Petrol station locals claim is already plagued by late-night rows, abuse and vandalism to sell alcohol round-the-clock
Date published: 06 December 2019
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Alkrington Service Station, Manchester New Road, Middleton
A petrol station that local residents claim is already plagued with late-night rows, abusive behaviour and vandalism has been given the green light to sell alcohol round-the-clock.
Alkrington Service Station in Middleton has been granted a premises licence after Rochdale Council licensing sub-committee accepted the move would not have a ‘negative impact’ on the immediate area.
They were satisfied measures to be adopted at the 24-hour BP garage, in Manchester New Road, would uphold the ‘licensing objectives’ – which include preventing public nuisance, crime and disorder.
The moves, agreed with the police, include the operation of a CCTV system, having two staff on duty between 11pm and 6am and a ‘Challenge 25’ policy.
But residents – who submitted a 20-strong petition – say their lives are already blighted by anti-social behaviour at the garage and fear the problem will only be made worse if it begins selling booze.
But petrol station bosses say the residents’ issues relate to 24-hour trading and there was no reason to believe alcohol sales would have a negative impact.
Addressing a meeting of the licensing sub-committee, Marilyn Burnside, who lives next to the garage told how litter and trespassers were making her life a misery.
“It’s just not acceptable for a garage to open 24 hours to sell booze. It’s right next to it, I have got a big fence put up and big gates on the driveway to stop people going on.”
And Laura McGarry, of nearby Silk Mill Way, told of how she was often woken in the middle of the night by angry drunks and the forecourt public address system.
The ‘final straw’ for Mrs McGarry – who has a 10-month old baby – came when yobs set off fire extinguishers and went on a vandalism-spree, damaging residents’ cars.
She said: “I was about to call the fire brigade because of all the smoke, I thought there was a fire on the forecourt.
“But then I saw youths in black who had taken the fire extinguisher, set them off and went down Silk Mill Way, turned them on a number of cars and kicked off a side mirror off one of the vehicles.”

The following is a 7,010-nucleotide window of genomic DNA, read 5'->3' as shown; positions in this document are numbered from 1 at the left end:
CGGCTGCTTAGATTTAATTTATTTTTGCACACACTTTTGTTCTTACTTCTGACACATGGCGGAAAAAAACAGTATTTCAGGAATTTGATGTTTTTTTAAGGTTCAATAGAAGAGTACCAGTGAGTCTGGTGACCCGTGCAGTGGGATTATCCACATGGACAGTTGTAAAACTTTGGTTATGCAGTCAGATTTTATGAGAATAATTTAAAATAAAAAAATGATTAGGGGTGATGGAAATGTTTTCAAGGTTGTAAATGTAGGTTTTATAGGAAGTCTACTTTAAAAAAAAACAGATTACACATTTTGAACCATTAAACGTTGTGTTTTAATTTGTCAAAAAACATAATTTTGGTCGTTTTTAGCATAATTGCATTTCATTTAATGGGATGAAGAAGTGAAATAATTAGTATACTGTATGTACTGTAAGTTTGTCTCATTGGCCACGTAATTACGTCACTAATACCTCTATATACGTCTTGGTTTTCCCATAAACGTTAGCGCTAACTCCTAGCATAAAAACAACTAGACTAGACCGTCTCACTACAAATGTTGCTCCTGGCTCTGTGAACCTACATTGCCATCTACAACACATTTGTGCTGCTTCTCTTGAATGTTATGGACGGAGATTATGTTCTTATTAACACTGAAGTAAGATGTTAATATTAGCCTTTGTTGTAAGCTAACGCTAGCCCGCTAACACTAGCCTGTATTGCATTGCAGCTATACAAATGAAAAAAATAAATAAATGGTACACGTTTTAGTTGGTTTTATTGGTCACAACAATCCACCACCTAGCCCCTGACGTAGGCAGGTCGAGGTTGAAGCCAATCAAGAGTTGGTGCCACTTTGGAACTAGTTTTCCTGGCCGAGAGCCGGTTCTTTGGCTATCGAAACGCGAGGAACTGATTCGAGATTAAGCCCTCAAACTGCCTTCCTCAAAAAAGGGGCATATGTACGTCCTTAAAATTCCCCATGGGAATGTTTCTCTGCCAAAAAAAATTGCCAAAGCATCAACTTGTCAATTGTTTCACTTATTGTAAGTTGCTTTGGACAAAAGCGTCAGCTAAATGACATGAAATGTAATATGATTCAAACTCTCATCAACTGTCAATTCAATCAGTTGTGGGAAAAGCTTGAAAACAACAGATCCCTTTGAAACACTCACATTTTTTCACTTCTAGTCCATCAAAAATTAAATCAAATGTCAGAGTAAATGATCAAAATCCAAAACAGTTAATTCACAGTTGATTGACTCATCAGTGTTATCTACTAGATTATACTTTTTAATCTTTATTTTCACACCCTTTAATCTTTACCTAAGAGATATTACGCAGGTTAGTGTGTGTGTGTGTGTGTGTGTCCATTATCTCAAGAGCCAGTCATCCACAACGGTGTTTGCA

She also told how her husband had been woken by a drunken man shouting ‘I want to go home’ and kicking the forecourt shop.
“These are the kind of incidents we are dealing with. Myself and my husband have been sleeping with earplugs in, but you can’t do that with a 10-month old. He cries during the night and we have to get up with him.”
Ms McGarry admitted she was ‘kicking herself’ at not having lodged every previous disturbance with the police and the council – so they could not be taken into consideration.
She added: “With the alcohol licence being granted people are going to come out of pubs, clubs (thinking) ‘let’s continue the party, let’s go and get some beer’ and to be honest we can’t keep living the way we are living.”
Gill Sherratt, representing Petrogas – which has run the site since last year- stressed the application had been drawn up in agreement with the police.
And she said residents were raising wider issues unconnected with the granting of a premises licence.
She said: “The representations are really venting about 24-hour business as a whole.
“The fact there’s general anti-social behaviour in your area should not prevent a good operator from coming in and selling alcohol, provided they can demonstrate they will uphold the licensing objectives at their premises.”
Ms Sherratt added that the public address system was used ‘for safety reasons’ and staffing was also in line with ‘usual’ industry practices.
“It will be open 24 hours anyway, just because it’s going to have the additional service of alcohol there’s no reason to suggest there will be any negative impact,” she said.
However, she did agree there would be litter patrols in order to keep the area tidy and said the firm would be happy to talk to residents about any concerns.
Speaking after the meeting, Mrs McGarry said she was ‘massively frustrated and disappointed’ by the decision.
“I can’t see how granting a licence for alcohol isn’t going to worsen the situation,” she said.
She added that residents would now lodge a complaint over every disturbance and call the licence to a review if necessary.
The meeting of the licensing sub-committee was held at Rochdale council’s Number One Riverside offices on Thursday 5 December.
Nick Statham, Local Democracy Reporter
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